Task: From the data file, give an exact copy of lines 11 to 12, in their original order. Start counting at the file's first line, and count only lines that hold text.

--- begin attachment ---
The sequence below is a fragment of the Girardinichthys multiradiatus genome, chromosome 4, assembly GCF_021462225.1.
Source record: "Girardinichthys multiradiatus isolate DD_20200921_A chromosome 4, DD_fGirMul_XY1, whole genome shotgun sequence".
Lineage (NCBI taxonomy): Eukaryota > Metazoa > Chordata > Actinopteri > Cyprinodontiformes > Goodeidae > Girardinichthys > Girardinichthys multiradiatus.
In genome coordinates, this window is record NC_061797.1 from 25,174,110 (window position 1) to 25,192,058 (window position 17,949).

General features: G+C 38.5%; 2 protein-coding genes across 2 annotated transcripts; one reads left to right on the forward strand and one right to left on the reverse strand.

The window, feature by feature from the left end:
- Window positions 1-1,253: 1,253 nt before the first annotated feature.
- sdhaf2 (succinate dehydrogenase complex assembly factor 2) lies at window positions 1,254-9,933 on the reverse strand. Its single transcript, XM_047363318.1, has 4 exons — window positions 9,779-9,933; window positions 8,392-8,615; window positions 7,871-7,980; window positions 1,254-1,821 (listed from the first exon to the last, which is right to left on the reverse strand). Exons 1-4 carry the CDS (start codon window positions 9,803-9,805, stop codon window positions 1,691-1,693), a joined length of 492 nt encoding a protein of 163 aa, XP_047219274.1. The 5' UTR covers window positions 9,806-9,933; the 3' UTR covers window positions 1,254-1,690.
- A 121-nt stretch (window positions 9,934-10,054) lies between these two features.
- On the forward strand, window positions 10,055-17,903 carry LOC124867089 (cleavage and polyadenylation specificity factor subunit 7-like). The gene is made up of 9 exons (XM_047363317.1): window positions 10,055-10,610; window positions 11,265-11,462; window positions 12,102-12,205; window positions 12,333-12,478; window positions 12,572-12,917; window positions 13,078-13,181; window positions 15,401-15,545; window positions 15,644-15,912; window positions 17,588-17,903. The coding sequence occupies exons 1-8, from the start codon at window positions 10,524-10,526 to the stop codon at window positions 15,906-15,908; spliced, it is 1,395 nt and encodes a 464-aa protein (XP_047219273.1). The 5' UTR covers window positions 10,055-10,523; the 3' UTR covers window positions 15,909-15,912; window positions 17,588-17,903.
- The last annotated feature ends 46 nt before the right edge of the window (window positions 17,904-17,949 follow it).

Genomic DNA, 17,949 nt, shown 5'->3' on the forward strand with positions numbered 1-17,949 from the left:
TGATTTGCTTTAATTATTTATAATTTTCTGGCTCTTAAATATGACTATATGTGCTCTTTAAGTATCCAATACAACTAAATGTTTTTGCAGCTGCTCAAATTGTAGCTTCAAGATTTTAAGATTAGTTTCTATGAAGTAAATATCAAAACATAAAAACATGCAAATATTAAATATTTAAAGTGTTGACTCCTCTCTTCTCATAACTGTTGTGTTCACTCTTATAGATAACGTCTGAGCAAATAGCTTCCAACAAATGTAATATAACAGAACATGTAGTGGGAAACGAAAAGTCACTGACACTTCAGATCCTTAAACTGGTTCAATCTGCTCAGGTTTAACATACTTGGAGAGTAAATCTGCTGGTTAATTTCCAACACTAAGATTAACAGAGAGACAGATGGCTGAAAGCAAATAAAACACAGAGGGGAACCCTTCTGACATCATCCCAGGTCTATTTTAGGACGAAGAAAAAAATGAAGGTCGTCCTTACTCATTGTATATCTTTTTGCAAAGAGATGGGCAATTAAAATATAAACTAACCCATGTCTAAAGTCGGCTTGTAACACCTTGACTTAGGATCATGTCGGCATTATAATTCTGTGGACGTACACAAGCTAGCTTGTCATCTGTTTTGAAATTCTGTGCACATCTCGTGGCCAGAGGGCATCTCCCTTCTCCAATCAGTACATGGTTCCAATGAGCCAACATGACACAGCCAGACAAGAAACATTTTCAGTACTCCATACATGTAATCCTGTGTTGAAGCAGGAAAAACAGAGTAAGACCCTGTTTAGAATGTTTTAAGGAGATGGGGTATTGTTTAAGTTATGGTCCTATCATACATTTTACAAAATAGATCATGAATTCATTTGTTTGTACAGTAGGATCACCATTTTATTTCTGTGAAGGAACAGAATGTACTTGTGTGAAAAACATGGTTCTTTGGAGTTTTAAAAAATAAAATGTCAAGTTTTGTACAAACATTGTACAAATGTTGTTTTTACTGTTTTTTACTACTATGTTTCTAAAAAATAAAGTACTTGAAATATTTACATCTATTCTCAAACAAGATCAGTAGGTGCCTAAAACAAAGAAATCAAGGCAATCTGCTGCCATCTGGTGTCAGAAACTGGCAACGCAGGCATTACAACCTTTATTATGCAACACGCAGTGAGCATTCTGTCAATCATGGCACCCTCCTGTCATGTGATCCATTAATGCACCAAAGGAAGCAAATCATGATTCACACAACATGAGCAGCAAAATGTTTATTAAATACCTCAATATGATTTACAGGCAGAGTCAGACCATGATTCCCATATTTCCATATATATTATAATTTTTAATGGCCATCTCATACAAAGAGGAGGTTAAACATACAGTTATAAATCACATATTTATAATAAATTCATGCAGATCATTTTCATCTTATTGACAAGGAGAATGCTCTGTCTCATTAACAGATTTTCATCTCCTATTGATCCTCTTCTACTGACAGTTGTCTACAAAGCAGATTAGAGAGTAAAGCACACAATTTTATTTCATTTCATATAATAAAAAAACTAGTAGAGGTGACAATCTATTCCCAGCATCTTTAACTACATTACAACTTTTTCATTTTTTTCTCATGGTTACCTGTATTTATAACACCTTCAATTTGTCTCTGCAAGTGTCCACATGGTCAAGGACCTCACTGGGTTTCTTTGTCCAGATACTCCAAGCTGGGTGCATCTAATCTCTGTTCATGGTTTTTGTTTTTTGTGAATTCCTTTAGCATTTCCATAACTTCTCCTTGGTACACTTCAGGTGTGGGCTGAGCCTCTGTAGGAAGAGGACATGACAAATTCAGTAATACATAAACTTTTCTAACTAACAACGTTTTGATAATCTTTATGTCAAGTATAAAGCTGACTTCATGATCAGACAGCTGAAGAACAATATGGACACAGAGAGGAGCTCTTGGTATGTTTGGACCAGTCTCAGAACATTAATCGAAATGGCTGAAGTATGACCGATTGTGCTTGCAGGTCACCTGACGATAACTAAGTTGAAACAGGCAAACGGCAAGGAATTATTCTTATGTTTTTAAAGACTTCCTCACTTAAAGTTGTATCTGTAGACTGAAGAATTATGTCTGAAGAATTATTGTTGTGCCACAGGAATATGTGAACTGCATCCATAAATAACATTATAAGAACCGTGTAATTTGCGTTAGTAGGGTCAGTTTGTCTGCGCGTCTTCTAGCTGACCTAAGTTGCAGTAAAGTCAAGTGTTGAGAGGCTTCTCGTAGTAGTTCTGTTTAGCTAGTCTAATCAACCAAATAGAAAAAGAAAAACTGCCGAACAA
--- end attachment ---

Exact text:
- The last annotated feature ends 46 nt before the right edge of the window (window positions 17,904-17,949 follow it).

Genomic DNA, 17,949 nt, shown 5'->3' on the forward strand with positions numbered 1-17,949 from the left: